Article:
He ignores the fact that some of the stabbing incidents that occurred over the past month were committed by citizens of Israel, and glosses over the reality that separating East and West Jerusalem with a wall is practically impossible, due to the locations of the settlements — not to mention absurd. Is he suggesting that we go back to pre-1967 days, perhaps re-build the Mandelbaum Gate and have international forces monitor it?

It’s difficult to take Lapid seriously, but the interviewer, Attila Somfalvi, maintains a poker face. Ron Ben Yishai, a veteran Israeli journalist, leans across the table and asks politely what Lapid’s plan is for separating from the Palestinians. Is he suggesting unilateral action?

Oh no, says Lapid. He’s suggesting a plan that would be executed multilaterally, by a P5+1-type group that would include Saudi Arabia, Jordan and Egypt. And, of course, even after the separation plan was carried out, Israel would maintain its military presence in the West Bank to protect Israeli security. He says nothing about the 500,000 Israeli Jewish residents of the West Bank.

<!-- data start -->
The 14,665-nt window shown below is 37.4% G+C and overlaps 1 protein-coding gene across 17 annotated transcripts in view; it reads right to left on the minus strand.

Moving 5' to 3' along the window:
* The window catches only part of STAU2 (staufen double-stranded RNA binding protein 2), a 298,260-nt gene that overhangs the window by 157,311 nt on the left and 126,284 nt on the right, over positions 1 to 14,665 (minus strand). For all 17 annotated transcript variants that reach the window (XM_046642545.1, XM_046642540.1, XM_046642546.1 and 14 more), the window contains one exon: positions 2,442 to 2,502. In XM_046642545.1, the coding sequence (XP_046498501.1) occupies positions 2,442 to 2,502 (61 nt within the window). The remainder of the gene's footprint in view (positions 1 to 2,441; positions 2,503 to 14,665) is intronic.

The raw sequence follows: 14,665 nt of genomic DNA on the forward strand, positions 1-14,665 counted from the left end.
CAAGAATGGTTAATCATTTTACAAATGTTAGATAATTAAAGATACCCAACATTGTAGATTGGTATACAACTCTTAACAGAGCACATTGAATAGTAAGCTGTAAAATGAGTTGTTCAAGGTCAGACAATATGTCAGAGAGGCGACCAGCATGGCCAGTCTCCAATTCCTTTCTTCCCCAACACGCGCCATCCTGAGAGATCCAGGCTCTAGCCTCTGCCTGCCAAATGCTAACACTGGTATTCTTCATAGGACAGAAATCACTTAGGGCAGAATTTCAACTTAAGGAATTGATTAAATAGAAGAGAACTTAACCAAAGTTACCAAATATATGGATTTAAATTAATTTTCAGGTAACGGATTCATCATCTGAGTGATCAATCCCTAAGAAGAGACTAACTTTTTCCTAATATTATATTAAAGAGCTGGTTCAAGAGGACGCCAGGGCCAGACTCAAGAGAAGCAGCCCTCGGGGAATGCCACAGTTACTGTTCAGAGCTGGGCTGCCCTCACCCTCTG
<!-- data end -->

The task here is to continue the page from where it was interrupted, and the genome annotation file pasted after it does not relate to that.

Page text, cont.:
Illustrative photo: An activist puts a Palestinan flag on the Separation Wall facing the Modi'in Illit settlement (Photo: Anne Paq/ Activestills.org)

A Palestinian woman leaves a flag on the barbed wire near the separation wall which separates the Israeli settlement of Modi’in Illit from the Palestinian village of Bil’in. (Photo: Anne Paq/ Activestills.org)

Ben Yishai clears his throat delicately before pointing out to Lapid that most experts agree there’s no chance of regional cooperation between Arab states and Israel regarding the Palestinians, and that the Saudis in particular would never get involved in such an undertaking.